ANNAPOLIS, Md. — Some gathered in prayer seeking strength for the family of Michelle Cummings, while others spoke of justice.
“We’re going to come together and we’re going to solve this,” Full Force Ministries Rev. Maurice Bowden told the crowd. “We’re going to find the perpetrators… the murderers. The murderers. It can’t stand.”
In a city, which prides itself on taking cadets from the U.S. Naval Academy under its collective wing, a pair of stray bullets cut short the 57-year-old woman’s life on the eve of one of she and her husband, Leonard’s, proudest moments, watching their son’s induction ceremony.
A widowed husband now balancing grief with gratitude for those who have supported him in the aftermath of the shooting.
“I would like to thank the Motherhood and the Brotherhood of Annapolis, my fraternity brothers, the Divine Nine that have been in front of me during this process,” said Cummings. “They have not been walking with me. They’ve been walking in front of me.”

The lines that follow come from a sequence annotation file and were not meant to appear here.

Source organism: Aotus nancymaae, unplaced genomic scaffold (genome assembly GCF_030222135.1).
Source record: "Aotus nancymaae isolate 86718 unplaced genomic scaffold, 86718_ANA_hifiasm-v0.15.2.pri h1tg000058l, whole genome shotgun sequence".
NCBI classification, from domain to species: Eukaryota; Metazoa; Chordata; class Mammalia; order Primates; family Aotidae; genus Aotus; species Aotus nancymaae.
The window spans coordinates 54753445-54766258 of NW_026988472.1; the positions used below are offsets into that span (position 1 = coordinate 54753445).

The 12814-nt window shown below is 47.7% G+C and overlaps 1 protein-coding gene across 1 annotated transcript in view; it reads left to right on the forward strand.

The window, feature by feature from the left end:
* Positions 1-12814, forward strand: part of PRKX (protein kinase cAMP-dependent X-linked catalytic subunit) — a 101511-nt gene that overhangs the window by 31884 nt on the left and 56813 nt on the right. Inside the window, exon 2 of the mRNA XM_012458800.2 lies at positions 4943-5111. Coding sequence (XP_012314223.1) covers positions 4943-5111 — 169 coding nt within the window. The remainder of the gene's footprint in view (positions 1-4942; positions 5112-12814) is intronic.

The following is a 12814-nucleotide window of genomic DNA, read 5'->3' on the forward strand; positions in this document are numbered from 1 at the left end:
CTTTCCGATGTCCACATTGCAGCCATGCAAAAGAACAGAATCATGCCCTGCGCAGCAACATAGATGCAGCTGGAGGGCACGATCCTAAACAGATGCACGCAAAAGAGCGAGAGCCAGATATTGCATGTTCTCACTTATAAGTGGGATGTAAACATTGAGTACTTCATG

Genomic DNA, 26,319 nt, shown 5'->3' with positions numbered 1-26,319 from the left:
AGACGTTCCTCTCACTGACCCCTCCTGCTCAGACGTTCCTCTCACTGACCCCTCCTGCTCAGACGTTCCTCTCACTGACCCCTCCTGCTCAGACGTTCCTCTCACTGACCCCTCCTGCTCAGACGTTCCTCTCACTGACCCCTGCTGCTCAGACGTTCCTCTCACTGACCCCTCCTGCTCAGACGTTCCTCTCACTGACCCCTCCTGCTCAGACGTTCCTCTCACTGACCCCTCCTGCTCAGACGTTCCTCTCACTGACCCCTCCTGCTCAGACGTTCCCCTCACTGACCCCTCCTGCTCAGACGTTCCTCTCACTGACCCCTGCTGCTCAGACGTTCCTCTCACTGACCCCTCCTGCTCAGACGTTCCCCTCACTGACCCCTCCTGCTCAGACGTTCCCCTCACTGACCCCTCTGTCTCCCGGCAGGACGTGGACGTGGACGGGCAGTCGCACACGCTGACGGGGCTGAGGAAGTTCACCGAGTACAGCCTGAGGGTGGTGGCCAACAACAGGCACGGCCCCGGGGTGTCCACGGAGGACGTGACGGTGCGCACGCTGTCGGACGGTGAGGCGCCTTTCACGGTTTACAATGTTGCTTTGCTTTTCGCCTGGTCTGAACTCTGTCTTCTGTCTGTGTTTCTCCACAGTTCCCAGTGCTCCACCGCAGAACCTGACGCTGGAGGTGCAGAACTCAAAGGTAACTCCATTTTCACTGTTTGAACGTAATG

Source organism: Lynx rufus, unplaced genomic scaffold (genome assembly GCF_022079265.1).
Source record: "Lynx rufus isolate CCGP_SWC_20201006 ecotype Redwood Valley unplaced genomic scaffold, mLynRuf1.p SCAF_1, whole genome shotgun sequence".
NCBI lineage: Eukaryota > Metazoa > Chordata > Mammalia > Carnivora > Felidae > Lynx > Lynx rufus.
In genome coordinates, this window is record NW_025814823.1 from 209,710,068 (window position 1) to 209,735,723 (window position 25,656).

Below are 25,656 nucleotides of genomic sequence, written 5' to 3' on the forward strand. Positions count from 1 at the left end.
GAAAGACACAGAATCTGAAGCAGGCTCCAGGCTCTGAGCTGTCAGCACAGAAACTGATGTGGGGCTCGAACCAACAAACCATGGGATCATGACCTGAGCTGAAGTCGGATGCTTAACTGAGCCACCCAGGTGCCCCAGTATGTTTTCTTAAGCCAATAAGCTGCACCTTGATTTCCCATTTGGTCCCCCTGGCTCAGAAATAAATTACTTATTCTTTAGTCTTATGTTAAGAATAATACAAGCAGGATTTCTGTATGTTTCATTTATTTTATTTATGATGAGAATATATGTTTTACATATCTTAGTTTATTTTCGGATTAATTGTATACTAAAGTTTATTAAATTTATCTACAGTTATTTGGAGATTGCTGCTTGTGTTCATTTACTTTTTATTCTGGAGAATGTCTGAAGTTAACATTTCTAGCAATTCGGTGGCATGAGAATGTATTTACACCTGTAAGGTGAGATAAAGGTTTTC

Supporters gathered at a memorial recently dedicated to the victims of the Capital Gazette shootings where the pain of this latest violent death struck home for city leaders, like Mayor Gavin Buckley.
“Somebody lost their wife, a mother in the most extreme, horrific circumstances.”
A display of support for a grieving family.
“I’d like to thank the city… the mayor and all that you all are doing to help me and my family, my son and my daughter, through this process,” responded Cummings.
And one of anguish shared by the community that had been ready to welcome them to Annapolis.
“I want to say to the killer. Please turn yourself in,” said Retired Annapolis Police Sgt. James Spearman. “Stop all this nonsense. Stop hiding. Do something good in your life and turn yourself in. You have hurt more people, than you know.”